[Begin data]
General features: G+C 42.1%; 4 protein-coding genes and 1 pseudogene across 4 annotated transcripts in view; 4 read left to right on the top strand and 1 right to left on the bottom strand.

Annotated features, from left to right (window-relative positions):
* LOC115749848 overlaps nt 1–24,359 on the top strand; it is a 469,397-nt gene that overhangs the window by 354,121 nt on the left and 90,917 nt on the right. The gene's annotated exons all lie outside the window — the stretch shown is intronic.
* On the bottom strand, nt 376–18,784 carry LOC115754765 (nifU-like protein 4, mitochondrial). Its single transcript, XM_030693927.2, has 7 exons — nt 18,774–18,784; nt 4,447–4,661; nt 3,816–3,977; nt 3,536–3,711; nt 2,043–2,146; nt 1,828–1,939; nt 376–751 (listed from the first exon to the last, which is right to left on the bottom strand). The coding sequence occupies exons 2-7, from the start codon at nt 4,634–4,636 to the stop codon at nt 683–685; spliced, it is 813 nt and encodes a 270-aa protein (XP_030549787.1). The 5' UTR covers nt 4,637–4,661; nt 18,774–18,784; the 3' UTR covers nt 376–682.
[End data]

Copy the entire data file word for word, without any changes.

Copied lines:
General features: G+C 42.1%; 4 protein-coding genes and 1 pseudogene across 4 annotated transcripts in view; 4 read left to right on the top strand and 1 right to left on the bottom strand.

Annotated features, from left to right (window-relative positions):
* LOC115749848 overlaps nt 1–24,359 on the top strand; it is a 469,397-nt gene that overhangs the window by 354,121 nt on the left and 90,917 nt on the right. The gene's annotated exons all lie outside the window — the stretch shown is intronic.
* On the bottom strand, nt 376–18,784 carry LOC115754765 (nifU-like protein 4, mitochondrial). Its single transcript, XM_030693927.2, has 7 exons — nt 18,774–18,784; nt 4,447–4,661; nt 3,816–3,977; nt 3,536–3,711; nt 2,043–2,146; nt 1,828–1,939; nt 376–751 (listed from the first exon to the last, which is right to left on the bottom strand). The coding sequence occupies exons 2-7, from the start codon at nt 4,634–4,636 to the stop codon at nt 683–685; spliced, it is 813 nt and encodes a 270-aa protein (XP_030549787.1). The 5' UTR covers nt 4,637–4,661; nt 18,774–18,784; the 3' UTR covers nt 376–682.